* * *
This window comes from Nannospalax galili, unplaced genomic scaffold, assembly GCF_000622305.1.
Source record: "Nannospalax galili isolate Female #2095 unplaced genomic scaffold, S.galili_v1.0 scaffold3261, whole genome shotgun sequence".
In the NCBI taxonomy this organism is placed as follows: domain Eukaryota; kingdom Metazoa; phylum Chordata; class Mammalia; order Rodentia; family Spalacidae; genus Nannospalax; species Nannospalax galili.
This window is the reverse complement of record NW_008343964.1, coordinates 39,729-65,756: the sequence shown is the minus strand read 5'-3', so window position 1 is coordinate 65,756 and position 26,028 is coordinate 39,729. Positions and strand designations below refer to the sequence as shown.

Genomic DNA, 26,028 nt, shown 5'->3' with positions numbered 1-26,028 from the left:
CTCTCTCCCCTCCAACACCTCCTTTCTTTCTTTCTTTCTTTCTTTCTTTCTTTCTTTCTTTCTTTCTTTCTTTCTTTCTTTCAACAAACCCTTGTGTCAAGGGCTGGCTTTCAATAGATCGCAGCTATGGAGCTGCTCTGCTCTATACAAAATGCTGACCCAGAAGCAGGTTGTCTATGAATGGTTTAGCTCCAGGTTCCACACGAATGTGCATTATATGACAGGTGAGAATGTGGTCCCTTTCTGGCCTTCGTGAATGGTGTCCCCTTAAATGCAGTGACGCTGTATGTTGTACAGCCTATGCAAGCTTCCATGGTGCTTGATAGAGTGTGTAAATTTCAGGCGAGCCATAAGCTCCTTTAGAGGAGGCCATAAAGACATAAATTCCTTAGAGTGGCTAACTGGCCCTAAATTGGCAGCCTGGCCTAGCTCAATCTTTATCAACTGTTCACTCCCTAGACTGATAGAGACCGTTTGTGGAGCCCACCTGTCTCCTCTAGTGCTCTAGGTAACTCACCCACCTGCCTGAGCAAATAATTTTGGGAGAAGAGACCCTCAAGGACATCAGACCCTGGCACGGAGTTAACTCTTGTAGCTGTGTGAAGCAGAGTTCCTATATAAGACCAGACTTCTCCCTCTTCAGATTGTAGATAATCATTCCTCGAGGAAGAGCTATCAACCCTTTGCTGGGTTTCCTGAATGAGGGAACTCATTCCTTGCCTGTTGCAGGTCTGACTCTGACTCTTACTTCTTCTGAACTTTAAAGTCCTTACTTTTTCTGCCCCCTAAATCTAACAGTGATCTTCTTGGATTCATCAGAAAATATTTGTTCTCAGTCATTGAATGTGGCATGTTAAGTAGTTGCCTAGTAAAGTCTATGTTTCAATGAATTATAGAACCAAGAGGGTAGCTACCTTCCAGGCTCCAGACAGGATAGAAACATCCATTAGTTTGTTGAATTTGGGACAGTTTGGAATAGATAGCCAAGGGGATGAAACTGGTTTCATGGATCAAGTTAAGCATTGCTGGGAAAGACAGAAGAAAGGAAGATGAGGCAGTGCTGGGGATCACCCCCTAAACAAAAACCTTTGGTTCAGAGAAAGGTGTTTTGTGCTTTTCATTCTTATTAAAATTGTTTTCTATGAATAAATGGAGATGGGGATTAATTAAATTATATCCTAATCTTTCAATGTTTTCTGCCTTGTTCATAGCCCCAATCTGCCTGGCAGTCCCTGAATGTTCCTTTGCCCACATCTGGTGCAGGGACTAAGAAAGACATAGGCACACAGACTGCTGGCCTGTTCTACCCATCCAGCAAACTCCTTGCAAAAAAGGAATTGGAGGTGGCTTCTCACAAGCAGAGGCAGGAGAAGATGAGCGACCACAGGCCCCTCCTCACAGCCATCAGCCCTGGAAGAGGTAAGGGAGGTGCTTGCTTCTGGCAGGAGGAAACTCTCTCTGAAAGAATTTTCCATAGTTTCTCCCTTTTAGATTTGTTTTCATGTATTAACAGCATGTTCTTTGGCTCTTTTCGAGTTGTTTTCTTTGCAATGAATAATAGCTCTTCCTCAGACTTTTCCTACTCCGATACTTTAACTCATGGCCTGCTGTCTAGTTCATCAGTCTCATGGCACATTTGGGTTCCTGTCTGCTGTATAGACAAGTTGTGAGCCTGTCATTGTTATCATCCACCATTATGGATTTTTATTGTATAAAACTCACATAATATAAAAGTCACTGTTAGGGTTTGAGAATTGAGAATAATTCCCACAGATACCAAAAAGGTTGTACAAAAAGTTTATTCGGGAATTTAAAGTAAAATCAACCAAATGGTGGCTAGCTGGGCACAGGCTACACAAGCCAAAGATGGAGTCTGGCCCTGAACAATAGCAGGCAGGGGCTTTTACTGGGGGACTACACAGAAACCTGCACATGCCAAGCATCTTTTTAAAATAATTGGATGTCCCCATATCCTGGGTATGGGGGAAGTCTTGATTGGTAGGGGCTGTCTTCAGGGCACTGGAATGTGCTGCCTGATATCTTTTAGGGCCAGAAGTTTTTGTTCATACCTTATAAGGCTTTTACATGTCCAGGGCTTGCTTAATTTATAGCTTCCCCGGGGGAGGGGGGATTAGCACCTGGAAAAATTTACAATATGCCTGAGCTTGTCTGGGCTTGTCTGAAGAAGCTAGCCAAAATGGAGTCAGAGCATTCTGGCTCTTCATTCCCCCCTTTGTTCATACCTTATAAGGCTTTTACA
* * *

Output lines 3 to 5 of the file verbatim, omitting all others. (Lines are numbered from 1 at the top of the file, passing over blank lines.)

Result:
In the NCBI taxonomy this organism is placed as follows: domain Eukaryota; kingdom Metazoa; phylum Chordata; class Mammalia; order Rodentia; family Spalacidae; genus Nannospalax; species Nannospalax galili.
This window is the reverse complement of record NW_008343964.1, coordinates 39,729-65,756: the sequence shown is the minus strand read 5'-3', so window position 1 is coordinate 65,756 and position 26,028 is coordinate 39,729. Positions and strand designations below refer to the sequence as shown.

Genomic DNA, 26,028 nt, shown 5'->3' with positions numbered 1-26,028 from the left: